Tip When you double-click on a signal in the waterfall it will be properly decoded even if on the “wrong” side of the JT65 nnnn JT9 marker. The Tx mode automatically switches to that of the decoded signal and the Rx and Tx frequency markers on the waterfall scale resize themselves accordingly. When selecting a JT65 signal, click on the sync tone at its left edge.
  • Double-click on the waterfall near 815 Hz: a JT65 message originating from W7VP will be decoded and appear in the Rx Frequency window.

UTC db dt Freq Mode Message







  • Double-click on the waterfall at 3196 Hz. The program will decode a JT9 message from IZ0MIT:

UTC db dt Freq Mode Message







  • Scroll back in the Band Activity window and double-click on the message CQ DL7ACA JO40. The program will set Tx mode to JT65 and Tx and Rx frequencies to that of DL7ACA, 975 Hz. If you had checked Double-click on call sets Tx Enable on the Setup menu, the program would configure itself to start a QSO with DL7ACA.

  • Double-click on the decoded JT65 message CQ TA4A KM37. The program will set Tx mode to JT9 and the Rx and Tx frequencies to 3567 Hz. The program is now configured properly for a JT9 QSO with TA4A.

Reopen the First Sample File:
  • Select File | Open and navigate to …\save\samples\130418_1742.wav.

Taking full advantage of the wide-band, dual-mode capability of WSJT-X requires a receiver bandwidth of at least 4 kHz. These data were recorded with a much narrower Rx bandwidth, roughly 200 to 2600 Hz. If you have no Rx filter wider than about 2.7 kHz, you will be using data like this. For best viewing, adjust Bins/Pixel and the width of the Wide Graph so that only the active part of the spectrum shows, say 0 to 2600 Hz. Re-open the example file after any change of Bins/Pixel or Wide Graph width, to refresh the waterfall.

The signals in this file are all JT9 signals. To decode them automatically in JT9+JT65 mode you’ll need to move the JT65 nnnn JT9 delimiter down to 1000 Hz or less.

Start, Zero, and Gain

Now is a good time to experiment with the Start, Zero, and Gain parameters. Start determines the frequency displayed at the left side of the waterfall scale. Zero sets the baseline level for colors, and Gain sets the sensitivity for color changes. For the receiver setup of this file good values are close to Zero=0, Gain=0. Re-open the wave file after each change, to see the new results.

Important When you are finished with this Tutorial, don’t forget to re-enter your own callsign
My Call in the Setup | Configuration screen.

6. Transceiver Setup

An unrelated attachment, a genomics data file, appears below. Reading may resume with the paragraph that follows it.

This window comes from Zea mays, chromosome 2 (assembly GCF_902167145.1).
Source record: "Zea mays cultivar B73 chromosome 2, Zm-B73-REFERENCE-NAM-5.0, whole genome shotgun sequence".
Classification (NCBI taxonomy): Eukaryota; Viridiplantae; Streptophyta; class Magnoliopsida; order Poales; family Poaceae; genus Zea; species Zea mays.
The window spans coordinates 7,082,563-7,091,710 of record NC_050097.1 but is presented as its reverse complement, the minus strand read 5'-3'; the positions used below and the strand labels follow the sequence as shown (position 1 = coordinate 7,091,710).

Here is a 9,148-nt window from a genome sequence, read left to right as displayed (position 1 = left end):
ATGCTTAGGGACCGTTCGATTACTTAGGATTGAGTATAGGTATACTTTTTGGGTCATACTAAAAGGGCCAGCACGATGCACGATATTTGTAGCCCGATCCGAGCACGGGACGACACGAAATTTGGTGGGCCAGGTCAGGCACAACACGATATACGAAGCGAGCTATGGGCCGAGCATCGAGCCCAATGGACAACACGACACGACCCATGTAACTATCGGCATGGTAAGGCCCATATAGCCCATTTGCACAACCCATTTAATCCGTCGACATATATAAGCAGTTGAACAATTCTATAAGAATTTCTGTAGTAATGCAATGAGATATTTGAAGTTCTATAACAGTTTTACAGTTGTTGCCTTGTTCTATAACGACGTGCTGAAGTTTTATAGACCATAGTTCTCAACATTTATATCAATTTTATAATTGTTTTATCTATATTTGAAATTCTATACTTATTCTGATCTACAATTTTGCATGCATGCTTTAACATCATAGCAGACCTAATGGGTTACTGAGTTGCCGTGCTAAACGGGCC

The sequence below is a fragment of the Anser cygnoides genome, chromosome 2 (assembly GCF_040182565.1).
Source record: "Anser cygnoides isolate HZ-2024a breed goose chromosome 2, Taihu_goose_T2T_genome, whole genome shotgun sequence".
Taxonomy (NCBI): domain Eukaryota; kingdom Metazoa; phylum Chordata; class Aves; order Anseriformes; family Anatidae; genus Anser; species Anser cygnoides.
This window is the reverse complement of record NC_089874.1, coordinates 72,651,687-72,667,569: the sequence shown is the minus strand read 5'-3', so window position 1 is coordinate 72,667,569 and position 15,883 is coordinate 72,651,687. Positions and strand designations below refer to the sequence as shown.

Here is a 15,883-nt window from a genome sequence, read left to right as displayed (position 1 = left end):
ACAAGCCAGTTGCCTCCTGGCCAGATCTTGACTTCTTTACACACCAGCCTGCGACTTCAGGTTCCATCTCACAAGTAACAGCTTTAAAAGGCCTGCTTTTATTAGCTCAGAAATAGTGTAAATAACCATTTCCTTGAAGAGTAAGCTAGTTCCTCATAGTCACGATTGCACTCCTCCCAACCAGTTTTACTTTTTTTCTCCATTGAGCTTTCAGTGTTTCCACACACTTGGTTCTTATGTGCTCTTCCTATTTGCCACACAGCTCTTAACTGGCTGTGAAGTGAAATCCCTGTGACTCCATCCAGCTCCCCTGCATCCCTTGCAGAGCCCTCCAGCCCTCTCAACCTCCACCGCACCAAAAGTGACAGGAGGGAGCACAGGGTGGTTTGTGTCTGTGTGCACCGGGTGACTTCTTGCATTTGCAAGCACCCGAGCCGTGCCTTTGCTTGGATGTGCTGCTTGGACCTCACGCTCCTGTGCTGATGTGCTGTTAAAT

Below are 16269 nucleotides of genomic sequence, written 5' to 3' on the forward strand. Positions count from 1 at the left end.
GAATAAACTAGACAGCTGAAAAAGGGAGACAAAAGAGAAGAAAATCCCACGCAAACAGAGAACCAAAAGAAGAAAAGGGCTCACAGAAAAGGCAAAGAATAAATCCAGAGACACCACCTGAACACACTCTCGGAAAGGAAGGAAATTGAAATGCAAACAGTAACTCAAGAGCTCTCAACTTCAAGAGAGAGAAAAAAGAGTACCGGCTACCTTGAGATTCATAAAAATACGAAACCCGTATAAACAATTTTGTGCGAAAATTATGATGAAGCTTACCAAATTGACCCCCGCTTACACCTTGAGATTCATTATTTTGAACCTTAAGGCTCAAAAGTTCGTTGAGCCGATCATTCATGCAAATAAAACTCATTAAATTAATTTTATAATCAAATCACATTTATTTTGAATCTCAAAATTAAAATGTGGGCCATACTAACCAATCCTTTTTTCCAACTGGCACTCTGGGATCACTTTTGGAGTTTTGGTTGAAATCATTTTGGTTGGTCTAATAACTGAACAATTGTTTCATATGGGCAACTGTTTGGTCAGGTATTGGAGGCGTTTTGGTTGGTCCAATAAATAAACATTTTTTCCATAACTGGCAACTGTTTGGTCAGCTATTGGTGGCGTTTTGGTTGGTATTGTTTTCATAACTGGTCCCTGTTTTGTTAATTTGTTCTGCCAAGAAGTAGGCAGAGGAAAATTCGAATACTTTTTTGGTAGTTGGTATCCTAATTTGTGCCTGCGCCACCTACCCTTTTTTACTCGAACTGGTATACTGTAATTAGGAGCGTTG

Receiver Noise Level
  • Click the Monitor button to return to normal receive operation (button should be highlighted in GREEN).

  • Set your transceiver to USB (or USB Data) mode.

  • Use the receiver gain controls and/or Windows mixer controls to set the background noise level (scale at lower left of main window) to around 30 dB when no signals are present. If necessary you can also use the slider next to the scale, but note that the overall dynamic range will be best with this slider not too far from its mid-point.

Bandwidth and Frequency Setting

Many SSB transceivers have a fixed-width Tx filter that will not pass audio frequencies higher than about 2700 Hz. WSJT-X takes care of this by offering a Split Tx mode, receiving with VFO A and transmitting with VFO B. Under CAT control WSJT-X offsets the Tx dial frequency (VFO B) in 500 Hz steps, adjusting the generated audio frequency so that it always falls in the range 1500 – 2000 Hz. With CAT and Split Tx enabled on the configuration screen and your transceiver set to Split mode, this frequency control will be handled automatically.

If your transceiver has only a standard SSB filter you won’t be able to use more than about 2.7 kHz bandwidth. You can still have all of the JT9 sub-band and part of the JT65 sub-band available on screen, however. On 20m, say, set dial frequency (VFO A) to 14.0774 and the JT9 nnnn JT65 dividing line at 1600 Hz. JT9 signals in their conventional sub-band will then appear at 1600 – 2600 Hz, while JT65 signals will be below 1000 Hz. Of course, you might prefer to concentrate on one mode at a time, setting your dial frequency to (say) 14.076 for JT65 and 14.078 for JT9. Present conventions have the nominal JT9 dial frequency 2 kHz higher than the JT65 dial frequency, and the checkbox labeled +2 kHz, just below the Band selector, makes the appropriate settings easy.